The second most common problem is that people aren't in motion when the standup begins. When you begin counting down, start walking. Don't give me "three, two, one," and then move. I want you to be at full speed when you start talking, so start walking at "three." Then when you edit your standup into your package, you'll already be moving at full speed and this will give much more energy to your story.

Now, how can you make your standups stand out? Well, you have to put some thought and effort into them. Too many people finish shooting and think, "Oh, yeah, let me shoot a standup," and then knock out anything to fulfill an obligation. Take the time to actually think about what your standup will do and how it will work in your story. If you have to write out a rough outline in your package, do so.

Some tips on doing effective standups:

-Your energy level must be up. Remember, talk to the viewer, and be excited and interested in your story.

-Be animated. Your eyes convey that excitement and interest, so don't give me a half-hearted droopy-eyed look. I don't want Mary Hart over-the-top, but a touch of her animation wouldn't hurt anyone. Even when you're doing a serious or sad story, your eyes can convey the emotion of that story.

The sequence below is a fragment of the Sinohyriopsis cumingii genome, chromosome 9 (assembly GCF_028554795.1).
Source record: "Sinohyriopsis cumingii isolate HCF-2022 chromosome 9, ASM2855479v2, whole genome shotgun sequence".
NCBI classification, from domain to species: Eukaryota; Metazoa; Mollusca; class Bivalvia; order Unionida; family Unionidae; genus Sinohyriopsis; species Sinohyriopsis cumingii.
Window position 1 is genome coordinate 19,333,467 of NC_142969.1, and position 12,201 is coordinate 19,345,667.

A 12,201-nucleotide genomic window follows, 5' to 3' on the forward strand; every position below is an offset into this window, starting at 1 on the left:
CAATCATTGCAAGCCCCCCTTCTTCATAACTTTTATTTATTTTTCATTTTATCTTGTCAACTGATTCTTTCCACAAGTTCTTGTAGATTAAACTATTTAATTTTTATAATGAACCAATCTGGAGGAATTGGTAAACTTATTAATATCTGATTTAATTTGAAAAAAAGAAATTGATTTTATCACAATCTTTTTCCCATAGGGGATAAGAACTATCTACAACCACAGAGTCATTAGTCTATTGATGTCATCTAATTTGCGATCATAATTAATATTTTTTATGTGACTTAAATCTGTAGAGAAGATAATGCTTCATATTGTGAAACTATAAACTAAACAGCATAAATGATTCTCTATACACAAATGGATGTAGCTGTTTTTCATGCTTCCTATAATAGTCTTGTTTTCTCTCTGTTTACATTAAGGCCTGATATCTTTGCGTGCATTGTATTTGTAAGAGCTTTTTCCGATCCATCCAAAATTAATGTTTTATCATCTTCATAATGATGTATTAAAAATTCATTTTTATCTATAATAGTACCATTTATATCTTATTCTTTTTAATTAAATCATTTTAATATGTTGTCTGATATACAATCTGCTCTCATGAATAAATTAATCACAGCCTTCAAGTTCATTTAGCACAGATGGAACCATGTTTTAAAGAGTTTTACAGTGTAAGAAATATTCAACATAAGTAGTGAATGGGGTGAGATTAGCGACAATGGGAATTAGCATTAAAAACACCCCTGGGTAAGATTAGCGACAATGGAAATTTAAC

-Your delivery should match the story. If it's a fun feature, sound like you're having fun. If it's a tragedy, let your tone be serious.

-Be clever. Think of a different angle to your story, then use your standup to illustrate it.

-Show and tell. If you're talking about something and you can show it while you're talking about it, do so.

-Use standups to illustrate hard to imagine concepts. If flood waters rose twenty feet and left a line on the second story of a house, stand under it to show how far the waters rose.

-If you work with a photog, bounce ideas off him about what you'd like to do in the standup. Then rehearse it before you shoot it.

-Always shoot an extra standup even if you've got one that makes you happy. Many a great story has been screwed up because of a tape problem.

-Make sure the camera is not "shooting down" at you. Shooting up even a touch will give you the illusion of height even if you aren't tall.

Bottom line, your standup is your chance to shine. Give it the proper attention and effort, and you'll see better results in both your packages and job hunting.